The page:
The president, facing a polarized Congress reluctant to tighten restrictions, said lawmakers would have to "examine their own conscience" as they tackle gun control legislation after the horrifying Connecticut school shootings.
Obama is weighing 19 steps that could be taken through the president's executive powers alone, congressional officials said.
Advocacy groups have been pushing Obama to order the Justice Department to crack down on those who lie on background checks; only a tiny number are now prosecuted. Such a step has support from the NRA, which has consistently argued that existing laws must be enforced before new ones are considered.
Obama also could take steps ordering federal agencies to make more data on gun crimes available and conduct more research on the issue, something Republican congressional majorities have limited through language in budget bills, advocates said.
The president's proposals are also expected to include steps for improving school safety and mental health care, as well as recommendations for addressing violence in entertainment and video games.
A Democratic lawmaker who met with Biden on Monday said the vice-president was likely to have given Obama proposals for allowing schools flexibility in spending federal grant money so they could take steps toward safety, including hiring school resource officers, instituting mental health intervention or making repairs like putting locks on doors. Grants could also go to communities to institute programs to get guns away from people who shouldn't have them, said the lawmaker, adding these were steps the president could take without Congress.
The lawmaker spoke on condition of anonymity because the proposals hadn't been announced publicly.
At the same time Obama is vowing not to back off his support for sweeping gun legislation that would require congressional backing, though the NRA and its allies in Congress are fiercely opposed to any laws that would limit access to guns and ammunition.
The assault weapons ban, which Obama has long supported, is expected to face the toughest road in Congress, which passed a 10-year ban on the high-grade, military-style weapons in 1994. Supporters didn't have the votes to renew it once it expired.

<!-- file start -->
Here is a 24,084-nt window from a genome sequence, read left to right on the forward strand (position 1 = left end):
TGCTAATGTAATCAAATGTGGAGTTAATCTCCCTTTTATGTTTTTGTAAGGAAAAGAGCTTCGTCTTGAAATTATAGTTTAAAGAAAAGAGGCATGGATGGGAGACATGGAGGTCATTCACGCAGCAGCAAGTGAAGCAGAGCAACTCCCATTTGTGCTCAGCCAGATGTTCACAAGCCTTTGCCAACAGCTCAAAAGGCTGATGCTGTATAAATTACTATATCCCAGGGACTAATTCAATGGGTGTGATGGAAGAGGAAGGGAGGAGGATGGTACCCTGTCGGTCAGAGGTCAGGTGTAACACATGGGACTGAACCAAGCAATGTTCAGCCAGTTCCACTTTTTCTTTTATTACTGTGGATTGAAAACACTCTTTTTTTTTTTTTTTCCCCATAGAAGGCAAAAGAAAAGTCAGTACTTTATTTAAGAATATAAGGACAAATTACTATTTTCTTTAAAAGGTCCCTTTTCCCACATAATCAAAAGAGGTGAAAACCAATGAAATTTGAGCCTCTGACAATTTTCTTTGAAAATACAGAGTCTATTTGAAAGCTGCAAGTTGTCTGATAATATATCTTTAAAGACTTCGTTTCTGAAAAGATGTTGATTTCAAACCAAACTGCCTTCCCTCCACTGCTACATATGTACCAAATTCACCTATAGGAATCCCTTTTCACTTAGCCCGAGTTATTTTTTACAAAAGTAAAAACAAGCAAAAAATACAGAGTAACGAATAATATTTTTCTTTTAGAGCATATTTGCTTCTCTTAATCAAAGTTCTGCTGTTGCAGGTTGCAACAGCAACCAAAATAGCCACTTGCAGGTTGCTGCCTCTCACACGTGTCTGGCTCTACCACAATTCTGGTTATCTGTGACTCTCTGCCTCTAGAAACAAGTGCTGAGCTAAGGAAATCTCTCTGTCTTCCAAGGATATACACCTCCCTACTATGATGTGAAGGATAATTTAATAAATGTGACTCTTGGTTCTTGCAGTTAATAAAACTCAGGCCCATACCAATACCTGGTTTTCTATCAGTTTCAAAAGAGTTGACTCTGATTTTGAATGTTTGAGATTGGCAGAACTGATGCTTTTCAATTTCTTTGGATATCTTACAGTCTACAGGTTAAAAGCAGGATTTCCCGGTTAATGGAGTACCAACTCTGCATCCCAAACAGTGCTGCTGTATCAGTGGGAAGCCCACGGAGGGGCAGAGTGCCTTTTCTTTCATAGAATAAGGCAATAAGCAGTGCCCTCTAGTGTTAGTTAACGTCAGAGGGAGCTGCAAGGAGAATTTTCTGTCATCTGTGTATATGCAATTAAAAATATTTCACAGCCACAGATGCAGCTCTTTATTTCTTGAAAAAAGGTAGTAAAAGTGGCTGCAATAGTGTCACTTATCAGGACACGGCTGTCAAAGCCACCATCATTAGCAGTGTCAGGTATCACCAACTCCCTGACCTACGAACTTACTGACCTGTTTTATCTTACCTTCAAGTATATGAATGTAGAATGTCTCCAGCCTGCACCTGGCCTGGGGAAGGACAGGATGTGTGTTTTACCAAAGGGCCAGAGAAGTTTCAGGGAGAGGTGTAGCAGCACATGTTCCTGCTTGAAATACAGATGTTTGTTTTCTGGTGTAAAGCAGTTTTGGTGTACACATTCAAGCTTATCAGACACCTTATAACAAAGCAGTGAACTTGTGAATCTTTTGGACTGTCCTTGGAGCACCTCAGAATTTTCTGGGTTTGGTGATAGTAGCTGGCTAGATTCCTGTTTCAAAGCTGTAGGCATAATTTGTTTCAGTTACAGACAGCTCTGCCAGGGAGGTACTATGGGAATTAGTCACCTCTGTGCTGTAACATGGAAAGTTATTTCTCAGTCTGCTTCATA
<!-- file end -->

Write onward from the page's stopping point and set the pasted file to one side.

Obama will also need congressional help to limit high-capacity ammunition magazines, like the ones used by the Newtown shooter, and to require background checks for anyone seeking to purchase a gun. The Brady Campaign to Prevent Gun Violence said some 40 per cent of gun sales happen with no background checks, such as at gun shows and by private sellers over the Internet or through classified ads.
The president's new resolve follows a lack of movement in tackling gun violence throughout much of his first term, despite several high-profile shootings. He called the massacre at Sandy Hook Elementary School in Newtown, Connecticut, the worst day of his presidency and vowed to take action.
Parents of children slain in the Connecticut school massacre called for a national dialogue to help prevent similar tragedies.
"We want the Sandy Hook school shootings to be recalled as the turning point where we brought our community and communities across the nation together and set a real course for change," said Tom Bittman, a co-founder of Sandy Hook Promise group.
Associated Press writers Julie Pace, Erica Werner and Michael Gormley contributed to this report.
Follow Julie Pace at http://twitter.com/jpaceDC
- Politics & Government
- President Barack Obama
- Andrew Cuomo
- background checks
- Joe Biden